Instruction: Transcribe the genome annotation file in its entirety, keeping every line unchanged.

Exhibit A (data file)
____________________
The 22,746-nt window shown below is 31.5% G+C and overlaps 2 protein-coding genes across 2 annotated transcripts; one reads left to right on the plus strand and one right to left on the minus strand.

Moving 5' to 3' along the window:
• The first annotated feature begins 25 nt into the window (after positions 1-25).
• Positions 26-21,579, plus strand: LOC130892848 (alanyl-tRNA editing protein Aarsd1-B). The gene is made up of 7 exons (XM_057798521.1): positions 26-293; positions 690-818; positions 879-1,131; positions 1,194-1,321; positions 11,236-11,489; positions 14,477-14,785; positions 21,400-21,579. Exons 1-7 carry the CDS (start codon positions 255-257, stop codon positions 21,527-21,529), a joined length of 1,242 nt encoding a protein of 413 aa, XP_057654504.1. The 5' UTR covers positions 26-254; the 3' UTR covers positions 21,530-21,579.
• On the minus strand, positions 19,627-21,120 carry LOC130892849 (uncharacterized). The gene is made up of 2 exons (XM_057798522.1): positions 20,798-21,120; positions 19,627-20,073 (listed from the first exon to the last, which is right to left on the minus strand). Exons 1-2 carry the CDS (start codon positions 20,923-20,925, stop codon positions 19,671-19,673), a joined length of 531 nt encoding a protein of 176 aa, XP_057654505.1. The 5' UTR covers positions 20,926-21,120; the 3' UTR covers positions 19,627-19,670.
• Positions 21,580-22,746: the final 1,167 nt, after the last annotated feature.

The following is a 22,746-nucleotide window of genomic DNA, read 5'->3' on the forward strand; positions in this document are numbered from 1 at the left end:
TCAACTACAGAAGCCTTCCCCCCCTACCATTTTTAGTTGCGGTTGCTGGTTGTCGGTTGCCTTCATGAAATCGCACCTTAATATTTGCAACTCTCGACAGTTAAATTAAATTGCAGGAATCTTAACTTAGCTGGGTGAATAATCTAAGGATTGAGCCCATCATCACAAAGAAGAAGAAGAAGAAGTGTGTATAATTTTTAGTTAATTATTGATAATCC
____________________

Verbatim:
The 22,746-nt window shown below is 31.5% G+C and overlaps 2 protein-coding genes across 2 annotated transcripts; one reads left to right on the plus strand and one right to left on the minus strand.

Moving 5' to 3' along the window:
• The first annotated feature begins 25 nt into the window (after positions 1-25).
• Positions 26-21,579, plus strand: LOC130892848 (alanyl-tRNA editing protein Aarsd1-B). The gene is made up of 7 exons (XM_057798521.1): positions 26-293; positions 690-818; positions 879-1,131; positions 1,194-1,321; positions 11,236-11,489; positions 14,477-14,785; positions 21,400-21,579. Exons 1-7 carry the CDS (start codon positions 255-257, stop codon positions 21,527-21,529), a joined length of 1,242 nt encoding a protein of 413 aa, XP_057654504.1. The 5' UTR covers positions 26-254; the 3' UTR covers positions 21,530-21,579.
• On the minus strand, positions 19,627-21,120 carry LOC130892849 (uncharacterized). The gene is made up of 2 exons (XM_057798522.1): positions 20,798-21,120; positions 19,627-20,073 (listed from the first exon to the last, which is right to left on the minus strand). Exons 1-2 carry the CDS (start codon positions 20,923-20,925, stop codon positions 19,671-19,673), a joined length of 531 nt encoding a protein of 176 aa, XP_057654505.1. The 5' UTR covers positions 20,926-21,120; the 3' UTR covers positions 19,627-19,670.
• Positions 21,580-22,746: the final 1,167 nt, after the last annotated feature.

The following is a 22,746-nucleotide window of genomic DNA, read 5'->3' on the forward strand; positions in this document are numbered from 1 at the left end:
TCAACTACAGAAGCCTTCCCCCCCTACCATTTTTAGTTGCGGTTGCTGGTTGTCGGTTGCCTTCATGAAATCGCACCTTAATATTTGCAACTCTCGACAGTTAAATTAAATTGCAGGAATCTTAACTTAGCTGGGTGAATAATCTAAGGATTGAGCCCATCATCACAAAGAAGAAGAAGAAGAAGTGTGTATAATTTTTAGTTAATTATTGATAATCC